In the Finger Lakes Region of New York, there exists a tiny town that is home to approximately 2,200 people. Nestled in a valley beside a lovely (if not somewhat sea-weedy) lake, my town boasts it's very own park, post office, pizza shop, (and if you count the neighboring tiny town, population: 2,500) dive bar, and convenient store. And now, they have their very own author ... who writes some really weird shit.
It's 4:00 in the morning, and I am completely rewriting the post I had planned for today. Why? Because I watched "The Nightingale," written and directed by Jennifer Kent. And, wow. I absolutely loved it.
After you've spent months churning out a novel, the thought of condensing it down into a few short paragraphs for the back of your book may feel a little bit daunting. But you can actually create a quick draft of your book blurb relatively early in the publishing process. There are just a few things you'll need.
A few weeks ago during a particularly nasty bout of (dare I say it?) writer's block, I stepped back and spent some time analyzing my outline process. To be clear, I'm a natural "pantser," but if you want to publish novels on any sort of regular basis, at some point, you're just going to have to break down and work on your outlines. So, I did. And in so doing, I developed the skeleton for a W.I.P. Workbook.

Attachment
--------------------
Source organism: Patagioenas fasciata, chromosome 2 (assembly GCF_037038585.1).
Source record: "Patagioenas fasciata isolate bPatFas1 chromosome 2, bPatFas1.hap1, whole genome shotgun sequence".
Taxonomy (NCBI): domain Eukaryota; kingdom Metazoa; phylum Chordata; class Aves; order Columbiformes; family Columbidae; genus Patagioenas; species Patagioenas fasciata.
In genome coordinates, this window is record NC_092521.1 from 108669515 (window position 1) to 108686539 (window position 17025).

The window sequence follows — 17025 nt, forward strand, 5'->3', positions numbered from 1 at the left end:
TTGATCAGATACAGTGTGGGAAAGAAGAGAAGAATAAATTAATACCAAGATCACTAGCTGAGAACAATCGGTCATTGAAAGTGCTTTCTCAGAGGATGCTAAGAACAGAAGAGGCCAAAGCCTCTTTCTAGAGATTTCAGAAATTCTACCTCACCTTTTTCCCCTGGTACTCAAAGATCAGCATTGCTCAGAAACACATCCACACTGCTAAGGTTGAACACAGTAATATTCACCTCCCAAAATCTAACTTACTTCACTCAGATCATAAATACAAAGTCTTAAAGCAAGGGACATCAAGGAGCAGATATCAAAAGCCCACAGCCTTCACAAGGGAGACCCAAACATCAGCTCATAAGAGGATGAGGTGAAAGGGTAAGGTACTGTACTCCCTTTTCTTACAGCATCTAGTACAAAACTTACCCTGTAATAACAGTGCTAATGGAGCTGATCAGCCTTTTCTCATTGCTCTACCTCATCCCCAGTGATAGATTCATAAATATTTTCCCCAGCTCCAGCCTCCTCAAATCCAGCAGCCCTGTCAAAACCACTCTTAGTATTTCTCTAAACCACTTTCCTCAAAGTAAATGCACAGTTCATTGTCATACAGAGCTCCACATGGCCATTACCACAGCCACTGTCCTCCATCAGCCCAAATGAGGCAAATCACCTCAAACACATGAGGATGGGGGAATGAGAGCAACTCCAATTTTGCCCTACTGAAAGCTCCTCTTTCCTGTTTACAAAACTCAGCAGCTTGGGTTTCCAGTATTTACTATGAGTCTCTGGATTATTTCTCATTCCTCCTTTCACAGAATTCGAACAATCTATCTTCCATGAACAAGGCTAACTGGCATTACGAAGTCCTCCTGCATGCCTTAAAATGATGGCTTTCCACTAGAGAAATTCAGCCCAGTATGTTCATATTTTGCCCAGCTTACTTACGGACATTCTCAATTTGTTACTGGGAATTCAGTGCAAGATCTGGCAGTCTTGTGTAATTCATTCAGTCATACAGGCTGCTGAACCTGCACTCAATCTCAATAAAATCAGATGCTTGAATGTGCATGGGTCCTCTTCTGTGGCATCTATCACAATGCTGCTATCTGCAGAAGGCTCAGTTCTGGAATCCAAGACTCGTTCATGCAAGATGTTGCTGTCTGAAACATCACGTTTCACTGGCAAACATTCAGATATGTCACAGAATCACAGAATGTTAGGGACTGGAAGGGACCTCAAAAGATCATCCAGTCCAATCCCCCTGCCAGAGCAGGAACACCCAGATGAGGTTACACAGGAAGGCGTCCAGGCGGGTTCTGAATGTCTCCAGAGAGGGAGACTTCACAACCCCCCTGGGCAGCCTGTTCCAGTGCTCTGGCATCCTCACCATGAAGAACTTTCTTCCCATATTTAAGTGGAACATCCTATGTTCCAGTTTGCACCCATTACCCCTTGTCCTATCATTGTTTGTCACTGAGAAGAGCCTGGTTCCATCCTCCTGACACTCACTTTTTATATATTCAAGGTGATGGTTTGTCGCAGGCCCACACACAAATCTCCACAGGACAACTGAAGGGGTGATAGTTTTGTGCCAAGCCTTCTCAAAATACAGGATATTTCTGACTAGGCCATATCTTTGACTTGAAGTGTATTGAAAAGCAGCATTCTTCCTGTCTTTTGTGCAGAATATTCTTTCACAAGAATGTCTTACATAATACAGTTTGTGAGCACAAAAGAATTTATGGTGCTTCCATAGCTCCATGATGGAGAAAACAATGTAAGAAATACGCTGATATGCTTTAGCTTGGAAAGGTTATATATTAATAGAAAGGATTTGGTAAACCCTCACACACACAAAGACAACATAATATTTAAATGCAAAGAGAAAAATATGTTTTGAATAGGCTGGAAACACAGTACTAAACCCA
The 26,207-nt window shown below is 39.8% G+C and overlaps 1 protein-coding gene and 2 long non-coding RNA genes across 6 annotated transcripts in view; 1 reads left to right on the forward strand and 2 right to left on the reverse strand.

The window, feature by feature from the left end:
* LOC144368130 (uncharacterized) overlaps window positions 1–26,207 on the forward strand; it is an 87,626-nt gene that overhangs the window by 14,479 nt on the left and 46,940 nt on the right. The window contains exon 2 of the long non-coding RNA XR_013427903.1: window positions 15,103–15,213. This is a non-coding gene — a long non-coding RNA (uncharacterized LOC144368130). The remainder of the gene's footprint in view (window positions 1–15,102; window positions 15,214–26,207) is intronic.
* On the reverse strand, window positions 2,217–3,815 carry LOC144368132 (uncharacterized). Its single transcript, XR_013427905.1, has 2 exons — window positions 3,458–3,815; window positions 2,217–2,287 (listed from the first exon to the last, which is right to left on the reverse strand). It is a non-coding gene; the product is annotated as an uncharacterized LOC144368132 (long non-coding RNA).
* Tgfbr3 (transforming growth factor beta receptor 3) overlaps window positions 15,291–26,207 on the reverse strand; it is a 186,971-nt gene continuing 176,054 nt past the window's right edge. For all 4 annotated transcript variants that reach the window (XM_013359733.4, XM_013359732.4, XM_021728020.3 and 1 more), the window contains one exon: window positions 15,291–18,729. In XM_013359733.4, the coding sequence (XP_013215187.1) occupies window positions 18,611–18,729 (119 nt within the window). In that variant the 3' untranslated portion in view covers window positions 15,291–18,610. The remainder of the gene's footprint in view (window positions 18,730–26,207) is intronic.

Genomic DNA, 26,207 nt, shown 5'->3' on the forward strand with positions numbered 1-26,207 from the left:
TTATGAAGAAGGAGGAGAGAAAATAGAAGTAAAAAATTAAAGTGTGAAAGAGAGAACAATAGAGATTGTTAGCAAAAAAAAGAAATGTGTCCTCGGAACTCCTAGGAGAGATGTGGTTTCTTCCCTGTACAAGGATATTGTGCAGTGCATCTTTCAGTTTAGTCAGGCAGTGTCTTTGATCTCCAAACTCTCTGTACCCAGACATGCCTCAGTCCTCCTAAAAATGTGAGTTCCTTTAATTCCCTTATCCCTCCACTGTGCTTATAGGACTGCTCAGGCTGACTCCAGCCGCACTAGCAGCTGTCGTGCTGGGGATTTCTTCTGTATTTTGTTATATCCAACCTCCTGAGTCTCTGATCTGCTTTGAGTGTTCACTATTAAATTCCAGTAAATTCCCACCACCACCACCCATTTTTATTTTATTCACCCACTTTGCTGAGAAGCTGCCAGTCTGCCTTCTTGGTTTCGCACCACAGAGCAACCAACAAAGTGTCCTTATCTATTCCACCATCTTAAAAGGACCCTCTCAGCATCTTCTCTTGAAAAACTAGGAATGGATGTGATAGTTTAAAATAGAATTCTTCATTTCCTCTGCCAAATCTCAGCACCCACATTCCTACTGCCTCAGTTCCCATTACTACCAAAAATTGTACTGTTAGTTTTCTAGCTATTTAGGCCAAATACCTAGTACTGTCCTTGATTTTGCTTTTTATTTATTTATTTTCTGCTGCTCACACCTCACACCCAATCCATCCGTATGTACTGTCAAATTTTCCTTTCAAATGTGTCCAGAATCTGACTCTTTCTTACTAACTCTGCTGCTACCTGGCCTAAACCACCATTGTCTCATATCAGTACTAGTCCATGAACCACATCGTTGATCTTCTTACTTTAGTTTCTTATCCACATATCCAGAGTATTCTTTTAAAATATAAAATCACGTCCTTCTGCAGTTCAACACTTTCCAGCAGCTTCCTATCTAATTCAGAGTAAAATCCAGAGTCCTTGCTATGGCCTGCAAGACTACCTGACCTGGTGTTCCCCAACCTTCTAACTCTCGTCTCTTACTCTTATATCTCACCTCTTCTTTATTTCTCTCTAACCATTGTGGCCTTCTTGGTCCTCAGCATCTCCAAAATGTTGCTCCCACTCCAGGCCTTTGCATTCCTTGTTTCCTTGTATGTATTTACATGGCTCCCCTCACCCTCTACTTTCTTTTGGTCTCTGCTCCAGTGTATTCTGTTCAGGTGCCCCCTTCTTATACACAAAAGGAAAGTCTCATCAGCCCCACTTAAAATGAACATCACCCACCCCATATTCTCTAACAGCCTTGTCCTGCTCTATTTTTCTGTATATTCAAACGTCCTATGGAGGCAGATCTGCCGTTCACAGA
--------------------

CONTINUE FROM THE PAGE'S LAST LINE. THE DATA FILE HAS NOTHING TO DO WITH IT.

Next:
From neighbors throwing a dead carp over the fence, to the digestive capabilities of Tolkien's orcs, we've pretty much covered it all.
I recently broke down and created an author Instagram account, and it was certainly eye-opening. From perfectly curated pages to bookstagramers who treat reading like a competitive sport (yes please) it's a colorful new world of book promos and reviews. And damn, those people make books look good! But even with the pretty fairy lights and colorful knee socks, I always find myself asking what lurks just out of frame.
Today, I'm going to be candid with you. Creatively speaking, the past two months have been rough. It's like I have a vat of strawberry jelly knocking around between my ears, and no matter how I try to zap it into action, it remains an amorphous blob of goo.
By the time you reach week nine of the self-publishing process, you'll already have quite a few things on your plate. So, if you've found yourself drowning in the administrative details of preparing to release your first novel, this is the point at which you really want to step back and make sure that you finish your first draft. After all, you'll want to have plenty of time for revision and editing before your publication date!
It's week eight of the self-publishing process, and by now, you should be around -- or even slightly past -- the midpoint of your novel. If not, don't panic. You haven't finalized your release date yet, so it's okay if you end up moving things around a little. Still, you'll want to make sure that all of your social media outlets are up and running before you set your release date to help build hype and to give you a sense for the community you'll be joining.
When it comes to self and indie publishing -- especially if you're doing all the design work on your own -- it's important to find sources of unbiased feedback wherever you can. And it's never too early to started searching!